Ontario government under fire over inaction on health privacy law

This past week, American media picked up on a Pro Publica story of February 27 that echoed what I had noted again four days earlier:  there have been relatively few monetary penalties issued by HHS for breaches. As I’ve also noted at times, and despite the serious problem of insider breaches for tax refund fraud, HHS has issued no monetary penalty for failure to prevent an insider breach of that kind. There have also been relatively few criminal prosecutions under HIPAA, although as an HHS spokesperson had pointed out to me, OCR refers cases for criminal prosecution to DOJ.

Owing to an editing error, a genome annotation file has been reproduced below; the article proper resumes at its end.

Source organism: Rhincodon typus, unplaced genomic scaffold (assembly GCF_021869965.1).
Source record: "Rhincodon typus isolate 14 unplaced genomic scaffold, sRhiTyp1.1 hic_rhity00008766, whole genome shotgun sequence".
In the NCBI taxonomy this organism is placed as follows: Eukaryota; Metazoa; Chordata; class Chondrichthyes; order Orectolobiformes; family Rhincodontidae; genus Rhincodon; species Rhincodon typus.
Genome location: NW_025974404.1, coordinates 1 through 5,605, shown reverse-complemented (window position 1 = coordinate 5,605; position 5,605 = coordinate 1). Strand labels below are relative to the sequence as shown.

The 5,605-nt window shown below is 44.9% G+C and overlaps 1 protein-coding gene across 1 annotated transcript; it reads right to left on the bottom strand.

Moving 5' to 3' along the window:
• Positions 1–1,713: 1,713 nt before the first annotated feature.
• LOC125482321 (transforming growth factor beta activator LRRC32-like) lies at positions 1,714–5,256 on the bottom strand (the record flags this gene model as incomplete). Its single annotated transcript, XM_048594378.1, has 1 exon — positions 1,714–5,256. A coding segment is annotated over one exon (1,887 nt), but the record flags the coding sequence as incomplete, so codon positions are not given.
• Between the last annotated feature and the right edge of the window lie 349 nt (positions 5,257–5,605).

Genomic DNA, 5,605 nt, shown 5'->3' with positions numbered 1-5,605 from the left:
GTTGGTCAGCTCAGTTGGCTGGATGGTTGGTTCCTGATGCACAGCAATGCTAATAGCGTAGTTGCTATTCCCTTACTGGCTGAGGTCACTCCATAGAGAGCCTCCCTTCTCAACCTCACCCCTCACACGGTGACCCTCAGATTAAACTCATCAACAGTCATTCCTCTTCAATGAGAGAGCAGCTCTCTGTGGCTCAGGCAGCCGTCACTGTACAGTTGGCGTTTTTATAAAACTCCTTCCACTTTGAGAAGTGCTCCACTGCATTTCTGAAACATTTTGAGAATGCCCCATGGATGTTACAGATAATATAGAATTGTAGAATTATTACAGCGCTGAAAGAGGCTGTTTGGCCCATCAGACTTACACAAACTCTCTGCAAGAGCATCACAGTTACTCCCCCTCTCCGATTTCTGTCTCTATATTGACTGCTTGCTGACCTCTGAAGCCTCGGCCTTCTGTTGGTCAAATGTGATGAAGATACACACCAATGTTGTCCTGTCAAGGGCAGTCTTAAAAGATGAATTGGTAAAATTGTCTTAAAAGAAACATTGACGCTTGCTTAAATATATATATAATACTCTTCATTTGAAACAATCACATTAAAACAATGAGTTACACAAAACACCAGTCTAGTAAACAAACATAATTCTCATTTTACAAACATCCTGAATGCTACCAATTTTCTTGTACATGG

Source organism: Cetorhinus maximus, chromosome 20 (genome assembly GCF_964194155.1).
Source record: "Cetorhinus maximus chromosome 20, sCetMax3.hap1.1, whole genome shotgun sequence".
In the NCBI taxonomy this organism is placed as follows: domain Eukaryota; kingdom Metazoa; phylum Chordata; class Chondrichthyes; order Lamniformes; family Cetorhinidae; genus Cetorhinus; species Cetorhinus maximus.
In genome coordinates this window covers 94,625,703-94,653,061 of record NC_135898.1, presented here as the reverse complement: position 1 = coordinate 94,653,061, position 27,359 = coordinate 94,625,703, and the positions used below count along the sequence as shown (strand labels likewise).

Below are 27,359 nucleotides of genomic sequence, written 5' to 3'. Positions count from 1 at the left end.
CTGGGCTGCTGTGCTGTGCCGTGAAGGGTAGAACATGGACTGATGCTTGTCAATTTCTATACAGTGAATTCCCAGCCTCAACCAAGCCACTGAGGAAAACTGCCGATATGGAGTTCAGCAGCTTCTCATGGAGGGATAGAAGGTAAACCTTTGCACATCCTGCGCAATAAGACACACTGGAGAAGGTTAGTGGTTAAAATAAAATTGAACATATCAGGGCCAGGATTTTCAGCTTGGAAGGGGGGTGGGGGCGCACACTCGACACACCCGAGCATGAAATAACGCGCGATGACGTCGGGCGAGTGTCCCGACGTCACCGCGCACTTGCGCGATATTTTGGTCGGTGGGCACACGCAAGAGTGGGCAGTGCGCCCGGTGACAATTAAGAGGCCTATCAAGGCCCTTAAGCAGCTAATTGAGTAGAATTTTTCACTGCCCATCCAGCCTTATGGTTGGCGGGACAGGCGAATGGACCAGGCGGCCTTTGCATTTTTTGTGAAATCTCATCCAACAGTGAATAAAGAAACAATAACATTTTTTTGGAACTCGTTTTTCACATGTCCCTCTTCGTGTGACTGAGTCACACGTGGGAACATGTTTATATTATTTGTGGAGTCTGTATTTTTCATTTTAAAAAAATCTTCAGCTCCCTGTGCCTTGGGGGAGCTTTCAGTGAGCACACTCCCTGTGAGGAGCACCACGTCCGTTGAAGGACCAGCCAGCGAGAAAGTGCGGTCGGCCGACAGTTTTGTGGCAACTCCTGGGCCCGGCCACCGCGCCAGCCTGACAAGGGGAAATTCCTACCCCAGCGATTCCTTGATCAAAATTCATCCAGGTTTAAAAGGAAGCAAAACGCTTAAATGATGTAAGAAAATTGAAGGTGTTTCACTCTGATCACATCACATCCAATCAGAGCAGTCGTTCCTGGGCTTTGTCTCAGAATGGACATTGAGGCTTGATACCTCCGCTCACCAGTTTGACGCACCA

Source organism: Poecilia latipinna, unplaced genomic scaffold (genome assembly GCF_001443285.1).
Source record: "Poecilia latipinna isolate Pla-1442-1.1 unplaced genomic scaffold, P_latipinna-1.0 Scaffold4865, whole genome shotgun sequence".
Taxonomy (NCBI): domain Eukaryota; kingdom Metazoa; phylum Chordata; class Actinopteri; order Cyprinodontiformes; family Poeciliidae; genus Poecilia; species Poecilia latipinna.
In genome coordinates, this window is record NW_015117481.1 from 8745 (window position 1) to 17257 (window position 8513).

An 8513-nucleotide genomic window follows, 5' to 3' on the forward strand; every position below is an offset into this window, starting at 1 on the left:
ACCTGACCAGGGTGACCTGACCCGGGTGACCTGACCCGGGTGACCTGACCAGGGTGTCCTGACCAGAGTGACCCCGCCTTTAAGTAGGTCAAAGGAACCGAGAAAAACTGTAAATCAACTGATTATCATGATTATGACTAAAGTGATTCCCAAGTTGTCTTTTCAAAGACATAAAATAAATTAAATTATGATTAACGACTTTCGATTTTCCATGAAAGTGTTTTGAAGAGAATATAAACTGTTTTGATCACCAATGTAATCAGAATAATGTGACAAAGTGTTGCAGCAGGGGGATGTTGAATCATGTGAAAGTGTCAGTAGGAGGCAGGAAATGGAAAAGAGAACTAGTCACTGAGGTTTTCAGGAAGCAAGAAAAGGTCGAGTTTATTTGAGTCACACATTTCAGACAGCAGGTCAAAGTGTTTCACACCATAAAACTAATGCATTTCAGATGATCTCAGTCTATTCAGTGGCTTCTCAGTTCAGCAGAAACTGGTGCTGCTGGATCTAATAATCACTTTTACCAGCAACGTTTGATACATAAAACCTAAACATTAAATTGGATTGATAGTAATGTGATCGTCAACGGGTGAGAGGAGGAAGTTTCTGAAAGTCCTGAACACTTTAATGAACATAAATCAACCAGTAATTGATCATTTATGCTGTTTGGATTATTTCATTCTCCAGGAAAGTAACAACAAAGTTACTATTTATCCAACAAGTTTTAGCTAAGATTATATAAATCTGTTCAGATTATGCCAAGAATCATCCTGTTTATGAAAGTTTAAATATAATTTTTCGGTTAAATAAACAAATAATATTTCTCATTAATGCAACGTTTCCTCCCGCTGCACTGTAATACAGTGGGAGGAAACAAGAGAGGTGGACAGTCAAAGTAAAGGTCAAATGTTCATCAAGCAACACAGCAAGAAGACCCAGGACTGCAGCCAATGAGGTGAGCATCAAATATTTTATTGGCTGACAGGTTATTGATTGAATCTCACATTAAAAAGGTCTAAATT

Now Ontario’s government is also coming under fire.

Olivia Carville reports:

Since the Personal Health Information Protection Act (PHIPA) came into force in 2004, it has resulted in zero completed prosecutions — despite more incidents and high-profile breaches, such as numerous violations of Rob Ford’s hospital records and the anti-abortion activist who snooped into abortion files.

It appears the lack of action has come about largely because the authorities who preside over the act are unsure of the protocols for launching prosecutions and because the government does not believe a recommendation from the privacy commissioner to lay charges is enough to act upon.

Read more on Toronto Star.

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